Believers are said to be anointed, 2 Cor. i. 21; or to have an unction from the Holy One, 1 John ii. 20, and it is added, ver. 27, “The anointing which ye have received, abidith in you. And the same anointing teaches you all things.”
To understand this we may observe, that all persons and things which were dedicated to God under the Old Testament, were anointed with material oil. Kings, priests, and prophets; the sanctuary, the altar, and all the utensils of divine worship were anointed. And all these were typical of what was to come; and had their first, proper, and full accomplishment in the person of Jesus Christ. And because He was to be Most Holy, the spring and cause of all holiness in others, He had His name from hence: for Messiah in the Old Testament, and Christ in the New, are as much as the anointed One. The unction of Christ consisted principally in the full communication of the Spirit unto Him, not by measure, in all His graces and gifts.
Believers have their unction immediately from Christ: “Ye have an unction form the Holy One,” as He is called, Acts iii. 14; Rev, iii. 7; Dan. Ix. 24; and it consists in the communication of the Holy Spirit unto them. It is not the Spirit who anoints us; but He is the unction wherewith we are anointed by the Holy One. And there are two effects ascribed to it. The first is teaching, with a saving, permanent knowledge of the truth thereby produced in our minds.-“Ye have an unction-and ye know all things:”-all the fundamental, essential truths of the gospel; all you need to know, that you may obey God truly, and be saved infallibly. Hence it is called, “the anointing of our eyes with eye-salve that we may see,” Rev. iii. 18; and so it answers to that unction of Christ by the Spirit, which made Him “of quick understanding in the fear of the Lord,” Isa. Xi. 3.
To this also may be referred what is said of believers being made kings and priests, Rev. i. 5: for it is an allusion to anointing such persons of old. Whatever was typical therein, was fully accomplished in the unction of Christ to His office, as the sovereign King, Priest, and Prophet of the Church. Wherefore, by a participation in His unction, they are said to be made kings and priests, or a royal priesthood; for they partake of the same Spirit wherewith He was anointed. Whereas therefore these titles denote the dignity of believers in their special relation to God, by this unction they are particularly dedicated and consecrated to Him.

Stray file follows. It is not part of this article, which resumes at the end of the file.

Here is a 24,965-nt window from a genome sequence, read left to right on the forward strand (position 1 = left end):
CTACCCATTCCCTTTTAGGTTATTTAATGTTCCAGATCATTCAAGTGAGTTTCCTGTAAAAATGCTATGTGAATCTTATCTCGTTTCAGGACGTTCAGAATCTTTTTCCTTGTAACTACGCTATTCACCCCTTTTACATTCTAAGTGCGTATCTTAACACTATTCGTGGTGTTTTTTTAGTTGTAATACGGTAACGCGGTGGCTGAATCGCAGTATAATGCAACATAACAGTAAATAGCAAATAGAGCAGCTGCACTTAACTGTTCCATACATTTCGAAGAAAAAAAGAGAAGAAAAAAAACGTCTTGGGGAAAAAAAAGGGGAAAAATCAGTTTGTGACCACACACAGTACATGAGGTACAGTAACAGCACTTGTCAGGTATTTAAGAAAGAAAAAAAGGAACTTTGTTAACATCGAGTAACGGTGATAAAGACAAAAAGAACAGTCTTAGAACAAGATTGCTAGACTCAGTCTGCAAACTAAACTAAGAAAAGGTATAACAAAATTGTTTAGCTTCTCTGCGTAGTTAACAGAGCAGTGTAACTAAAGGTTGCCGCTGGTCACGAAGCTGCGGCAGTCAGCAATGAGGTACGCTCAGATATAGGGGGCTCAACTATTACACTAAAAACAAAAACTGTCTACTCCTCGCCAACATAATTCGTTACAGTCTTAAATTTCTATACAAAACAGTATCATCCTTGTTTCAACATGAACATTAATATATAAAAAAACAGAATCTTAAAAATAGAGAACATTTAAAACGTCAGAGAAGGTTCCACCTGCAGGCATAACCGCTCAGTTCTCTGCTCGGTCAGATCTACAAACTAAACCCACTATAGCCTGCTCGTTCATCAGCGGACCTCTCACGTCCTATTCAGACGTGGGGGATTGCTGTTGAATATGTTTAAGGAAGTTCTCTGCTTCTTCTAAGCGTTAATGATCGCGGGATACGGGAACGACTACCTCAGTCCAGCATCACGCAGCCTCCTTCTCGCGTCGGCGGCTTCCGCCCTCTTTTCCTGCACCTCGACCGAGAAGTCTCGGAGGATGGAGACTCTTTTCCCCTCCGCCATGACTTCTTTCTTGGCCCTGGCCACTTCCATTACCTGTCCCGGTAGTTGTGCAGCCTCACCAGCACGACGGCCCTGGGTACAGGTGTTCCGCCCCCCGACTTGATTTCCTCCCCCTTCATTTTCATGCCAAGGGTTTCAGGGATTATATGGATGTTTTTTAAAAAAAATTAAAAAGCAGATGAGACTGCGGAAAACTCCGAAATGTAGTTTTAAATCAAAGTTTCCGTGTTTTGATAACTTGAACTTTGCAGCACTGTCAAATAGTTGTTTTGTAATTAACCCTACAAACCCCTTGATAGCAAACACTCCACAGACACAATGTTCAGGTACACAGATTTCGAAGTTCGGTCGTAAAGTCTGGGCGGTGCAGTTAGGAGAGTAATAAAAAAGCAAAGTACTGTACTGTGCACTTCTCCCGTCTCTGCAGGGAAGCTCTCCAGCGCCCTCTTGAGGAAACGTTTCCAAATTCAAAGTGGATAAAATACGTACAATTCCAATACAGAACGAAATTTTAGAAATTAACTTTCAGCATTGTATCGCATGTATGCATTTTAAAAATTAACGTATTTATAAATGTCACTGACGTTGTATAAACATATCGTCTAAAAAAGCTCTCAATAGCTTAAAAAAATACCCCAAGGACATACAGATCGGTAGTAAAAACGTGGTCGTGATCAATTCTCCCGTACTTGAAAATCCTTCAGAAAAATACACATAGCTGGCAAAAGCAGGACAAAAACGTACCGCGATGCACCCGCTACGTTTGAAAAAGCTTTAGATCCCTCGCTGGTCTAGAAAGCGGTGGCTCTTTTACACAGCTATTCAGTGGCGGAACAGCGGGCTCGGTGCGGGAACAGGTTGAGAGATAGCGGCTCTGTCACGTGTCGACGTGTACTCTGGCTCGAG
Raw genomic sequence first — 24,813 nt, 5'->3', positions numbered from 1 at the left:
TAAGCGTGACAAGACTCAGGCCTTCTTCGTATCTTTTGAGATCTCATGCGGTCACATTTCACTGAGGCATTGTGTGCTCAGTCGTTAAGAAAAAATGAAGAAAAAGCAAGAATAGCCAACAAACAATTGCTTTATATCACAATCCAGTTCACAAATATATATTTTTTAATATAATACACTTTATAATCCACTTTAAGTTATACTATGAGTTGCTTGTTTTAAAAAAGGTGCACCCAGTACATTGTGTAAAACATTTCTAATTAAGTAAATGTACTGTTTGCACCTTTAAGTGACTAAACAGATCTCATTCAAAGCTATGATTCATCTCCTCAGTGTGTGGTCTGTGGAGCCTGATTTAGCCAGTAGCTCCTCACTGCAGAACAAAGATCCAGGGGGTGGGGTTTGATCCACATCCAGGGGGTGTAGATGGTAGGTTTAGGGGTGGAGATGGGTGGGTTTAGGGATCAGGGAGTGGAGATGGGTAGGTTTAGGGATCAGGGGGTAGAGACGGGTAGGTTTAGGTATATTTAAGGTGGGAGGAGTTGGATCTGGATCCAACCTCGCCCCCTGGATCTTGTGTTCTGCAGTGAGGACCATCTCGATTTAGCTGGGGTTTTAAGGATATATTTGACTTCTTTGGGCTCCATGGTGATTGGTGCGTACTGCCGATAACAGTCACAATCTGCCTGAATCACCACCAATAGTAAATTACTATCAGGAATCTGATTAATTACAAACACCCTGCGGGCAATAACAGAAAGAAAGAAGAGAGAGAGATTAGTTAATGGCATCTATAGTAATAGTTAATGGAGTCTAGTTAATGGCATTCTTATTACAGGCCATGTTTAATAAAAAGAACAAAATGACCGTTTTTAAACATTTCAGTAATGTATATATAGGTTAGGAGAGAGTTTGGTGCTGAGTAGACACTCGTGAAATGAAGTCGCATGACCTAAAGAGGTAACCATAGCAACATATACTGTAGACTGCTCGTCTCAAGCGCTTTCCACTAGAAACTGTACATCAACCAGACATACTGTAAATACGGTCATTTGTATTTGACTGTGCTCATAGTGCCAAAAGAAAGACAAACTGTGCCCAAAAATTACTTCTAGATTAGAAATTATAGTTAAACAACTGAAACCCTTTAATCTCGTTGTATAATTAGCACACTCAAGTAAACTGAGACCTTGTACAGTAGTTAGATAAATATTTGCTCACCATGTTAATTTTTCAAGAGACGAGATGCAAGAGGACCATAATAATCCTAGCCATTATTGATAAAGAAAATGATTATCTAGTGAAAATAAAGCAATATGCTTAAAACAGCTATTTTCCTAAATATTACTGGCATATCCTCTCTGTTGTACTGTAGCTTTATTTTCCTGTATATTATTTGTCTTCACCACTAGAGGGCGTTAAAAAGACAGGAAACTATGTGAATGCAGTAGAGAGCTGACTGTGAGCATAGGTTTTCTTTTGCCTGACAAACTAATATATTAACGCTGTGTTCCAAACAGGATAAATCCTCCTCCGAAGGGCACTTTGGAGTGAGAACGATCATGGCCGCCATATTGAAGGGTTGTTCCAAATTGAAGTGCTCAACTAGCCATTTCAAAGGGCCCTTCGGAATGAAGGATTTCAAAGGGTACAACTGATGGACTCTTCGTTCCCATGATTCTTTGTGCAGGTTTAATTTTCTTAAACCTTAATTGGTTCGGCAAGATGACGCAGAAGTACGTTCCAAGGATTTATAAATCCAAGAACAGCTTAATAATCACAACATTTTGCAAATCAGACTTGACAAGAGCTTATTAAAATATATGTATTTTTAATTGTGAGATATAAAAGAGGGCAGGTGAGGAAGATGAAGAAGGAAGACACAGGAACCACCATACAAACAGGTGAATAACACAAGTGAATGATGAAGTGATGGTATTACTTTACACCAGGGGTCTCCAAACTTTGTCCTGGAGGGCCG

On this unction depends the stability of all believers. It is said to abide in them, which respects their permanency and establishment in truth against all seducers: nor will anything else be sufficient for this purpose. Temptations may come as a storm, which will quickly drive men from their greatest fleshly confidences. Hence oftentimes those who are forwardest to say, though all men should forsake the truth, yet will not they; are the forwardest upon trials to do so. Neither will men’s skill, or disputing abilities, secure them from being inveigled with fair pretences, or entangled with the cunning sleights of them who lie in wait to deceive. Nor will the best defences of flesh and blood, stand firmly unshaken against powerful allurements on the one hand, and fierce persecution on the other; but this unction the apostle assures believers will not fail, neither shall they fail because of it.”
-From The Holy Spirit His Gifts and Power by John Owen (1616-1683) Published by Kregel Publications Grand Rapids, MI 1954 Pages 341-343.